BY PAUL LAZARO – In response to a $7 billion budget shortfall, New Jersey Gov. Chris Christie signed an executive order forming the New Jersey Privatization Task Force. In early July, the task force released a concise 60-page report detailing steps the state can take to create a more efficient government.
Some of the report’s recommendations include leasing state public parks to private concessionaires, privatizing the state hospital debt collection agency, and outsourcing the management of the state toll booths.
All together, the taxpayer and state government stand to save more than $210 million. In short, Governor Christie and the Privatization task force are taking their bloated government to the mattresses, and it’s time for Hawaii and other states to follow suit.
It’s well documented that Hawaii currently faces a $1.2 billion shortfall. In response, the government has mandated that many government departments and employees follow a furlough program.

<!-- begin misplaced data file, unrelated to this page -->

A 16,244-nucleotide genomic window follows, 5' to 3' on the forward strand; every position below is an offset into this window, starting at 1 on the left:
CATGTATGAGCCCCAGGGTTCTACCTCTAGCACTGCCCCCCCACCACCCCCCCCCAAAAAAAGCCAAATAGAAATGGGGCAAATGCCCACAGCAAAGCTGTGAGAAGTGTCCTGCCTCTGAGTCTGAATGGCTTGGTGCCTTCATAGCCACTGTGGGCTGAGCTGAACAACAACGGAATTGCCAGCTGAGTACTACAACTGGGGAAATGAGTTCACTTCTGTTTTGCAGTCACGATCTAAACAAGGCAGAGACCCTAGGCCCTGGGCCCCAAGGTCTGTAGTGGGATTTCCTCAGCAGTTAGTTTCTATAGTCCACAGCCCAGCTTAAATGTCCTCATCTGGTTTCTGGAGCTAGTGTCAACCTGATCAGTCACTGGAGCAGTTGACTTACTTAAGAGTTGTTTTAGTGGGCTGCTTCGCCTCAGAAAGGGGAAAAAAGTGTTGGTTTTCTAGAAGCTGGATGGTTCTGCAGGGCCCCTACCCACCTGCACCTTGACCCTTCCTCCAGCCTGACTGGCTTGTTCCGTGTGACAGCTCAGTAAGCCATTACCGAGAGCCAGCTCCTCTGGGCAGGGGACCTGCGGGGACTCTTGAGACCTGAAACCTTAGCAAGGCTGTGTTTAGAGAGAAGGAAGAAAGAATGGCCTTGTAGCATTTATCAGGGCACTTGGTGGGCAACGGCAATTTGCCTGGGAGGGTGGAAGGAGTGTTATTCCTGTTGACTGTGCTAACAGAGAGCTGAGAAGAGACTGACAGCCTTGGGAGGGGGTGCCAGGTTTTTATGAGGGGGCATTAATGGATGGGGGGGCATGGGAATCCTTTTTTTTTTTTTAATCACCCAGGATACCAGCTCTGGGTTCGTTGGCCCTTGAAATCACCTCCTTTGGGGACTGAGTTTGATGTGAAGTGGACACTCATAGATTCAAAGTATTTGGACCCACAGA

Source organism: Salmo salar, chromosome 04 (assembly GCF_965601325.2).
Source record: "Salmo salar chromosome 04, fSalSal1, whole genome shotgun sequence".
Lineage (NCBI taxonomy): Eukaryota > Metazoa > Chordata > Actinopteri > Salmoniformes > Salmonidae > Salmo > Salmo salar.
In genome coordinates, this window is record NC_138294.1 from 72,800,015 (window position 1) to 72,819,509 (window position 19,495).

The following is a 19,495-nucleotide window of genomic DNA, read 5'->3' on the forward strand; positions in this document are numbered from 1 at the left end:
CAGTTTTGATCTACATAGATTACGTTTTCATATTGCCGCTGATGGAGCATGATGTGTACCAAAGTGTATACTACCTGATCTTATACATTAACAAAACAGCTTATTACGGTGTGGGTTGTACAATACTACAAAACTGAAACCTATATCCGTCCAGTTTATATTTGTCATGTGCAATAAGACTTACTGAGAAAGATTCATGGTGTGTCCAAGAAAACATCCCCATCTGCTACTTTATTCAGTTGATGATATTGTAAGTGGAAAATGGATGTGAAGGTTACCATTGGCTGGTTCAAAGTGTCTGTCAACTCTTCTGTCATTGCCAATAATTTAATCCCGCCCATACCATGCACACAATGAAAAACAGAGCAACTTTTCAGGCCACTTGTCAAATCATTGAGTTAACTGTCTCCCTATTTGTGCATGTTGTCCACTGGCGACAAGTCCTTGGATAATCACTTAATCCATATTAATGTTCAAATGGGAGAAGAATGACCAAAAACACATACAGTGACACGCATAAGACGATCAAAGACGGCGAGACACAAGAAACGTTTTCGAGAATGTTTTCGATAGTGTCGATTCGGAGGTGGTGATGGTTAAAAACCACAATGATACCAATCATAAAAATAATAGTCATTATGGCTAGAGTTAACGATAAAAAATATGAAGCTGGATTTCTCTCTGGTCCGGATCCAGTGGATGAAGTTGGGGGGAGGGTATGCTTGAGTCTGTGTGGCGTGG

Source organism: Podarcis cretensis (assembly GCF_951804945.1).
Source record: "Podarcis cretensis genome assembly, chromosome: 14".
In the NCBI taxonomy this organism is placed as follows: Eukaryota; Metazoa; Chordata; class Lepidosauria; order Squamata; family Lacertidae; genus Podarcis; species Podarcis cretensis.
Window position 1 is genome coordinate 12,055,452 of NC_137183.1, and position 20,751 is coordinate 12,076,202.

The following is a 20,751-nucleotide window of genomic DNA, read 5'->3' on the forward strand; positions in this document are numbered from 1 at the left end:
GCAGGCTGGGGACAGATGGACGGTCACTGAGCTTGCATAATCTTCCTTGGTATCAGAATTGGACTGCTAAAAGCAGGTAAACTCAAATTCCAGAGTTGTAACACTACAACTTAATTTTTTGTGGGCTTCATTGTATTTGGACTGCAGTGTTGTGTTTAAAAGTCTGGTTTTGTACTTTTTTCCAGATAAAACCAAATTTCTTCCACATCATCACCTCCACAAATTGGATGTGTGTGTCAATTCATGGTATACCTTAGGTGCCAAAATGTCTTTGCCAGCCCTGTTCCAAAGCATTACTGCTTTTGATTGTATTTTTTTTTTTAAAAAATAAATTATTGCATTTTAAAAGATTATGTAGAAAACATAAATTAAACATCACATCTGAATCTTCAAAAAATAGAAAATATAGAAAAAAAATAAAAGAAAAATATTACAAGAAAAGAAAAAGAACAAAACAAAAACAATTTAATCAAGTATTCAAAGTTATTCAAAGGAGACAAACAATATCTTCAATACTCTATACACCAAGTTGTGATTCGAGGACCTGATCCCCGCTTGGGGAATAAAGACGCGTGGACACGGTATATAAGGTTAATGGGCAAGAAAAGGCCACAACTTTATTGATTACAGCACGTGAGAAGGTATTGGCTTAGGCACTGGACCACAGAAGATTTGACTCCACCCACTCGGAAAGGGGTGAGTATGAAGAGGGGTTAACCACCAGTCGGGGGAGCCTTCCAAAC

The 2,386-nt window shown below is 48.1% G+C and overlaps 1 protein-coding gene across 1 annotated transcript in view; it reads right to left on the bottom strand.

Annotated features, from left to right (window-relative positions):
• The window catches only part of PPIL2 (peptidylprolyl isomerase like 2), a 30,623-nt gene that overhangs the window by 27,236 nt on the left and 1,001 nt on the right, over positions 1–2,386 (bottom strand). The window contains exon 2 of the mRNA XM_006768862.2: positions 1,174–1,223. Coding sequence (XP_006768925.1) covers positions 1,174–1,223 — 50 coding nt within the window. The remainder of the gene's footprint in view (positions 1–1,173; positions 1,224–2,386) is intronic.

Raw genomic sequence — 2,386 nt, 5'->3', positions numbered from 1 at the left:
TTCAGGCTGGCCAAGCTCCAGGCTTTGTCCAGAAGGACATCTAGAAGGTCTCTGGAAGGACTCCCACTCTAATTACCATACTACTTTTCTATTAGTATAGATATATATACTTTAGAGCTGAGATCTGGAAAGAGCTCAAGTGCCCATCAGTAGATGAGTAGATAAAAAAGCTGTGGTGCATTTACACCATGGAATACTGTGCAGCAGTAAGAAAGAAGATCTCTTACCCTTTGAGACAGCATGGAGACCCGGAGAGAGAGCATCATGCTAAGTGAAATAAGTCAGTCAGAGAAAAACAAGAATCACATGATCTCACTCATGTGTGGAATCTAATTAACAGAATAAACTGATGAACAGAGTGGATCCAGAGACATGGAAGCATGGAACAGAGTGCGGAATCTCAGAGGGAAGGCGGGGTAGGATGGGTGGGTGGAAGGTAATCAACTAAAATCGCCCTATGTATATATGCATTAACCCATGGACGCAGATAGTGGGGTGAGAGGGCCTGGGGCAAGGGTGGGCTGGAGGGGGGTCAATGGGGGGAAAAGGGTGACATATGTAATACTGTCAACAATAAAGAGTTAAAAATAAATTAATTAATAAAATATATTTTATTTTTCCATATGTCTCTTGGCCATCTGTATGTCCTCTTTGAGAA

The issue with the furlough program, as any visitor to the DMV can tell you, is limited government operations. More importantly the furlough program fails to address the real issue: bloated government.
If Hawaii privatized some of the functions of government, departments under furlough would stay open regardless of the state’s budget. This was the case in 1994 during the Federal budget war between the Clinton Administration and the Republican controlled Congress.
While virtually all government was closed as a result of no budget, the privatized government sector, namely Federal parks under private contract, remained open.
Proposing a privatization task force may not be original, but what better legacy for the Lingle administration than the proposition of real solutions to this budget nightmare.
PAUL LAZARO IS WITH THE GRASSROOT INSTITUTE OF HAWAII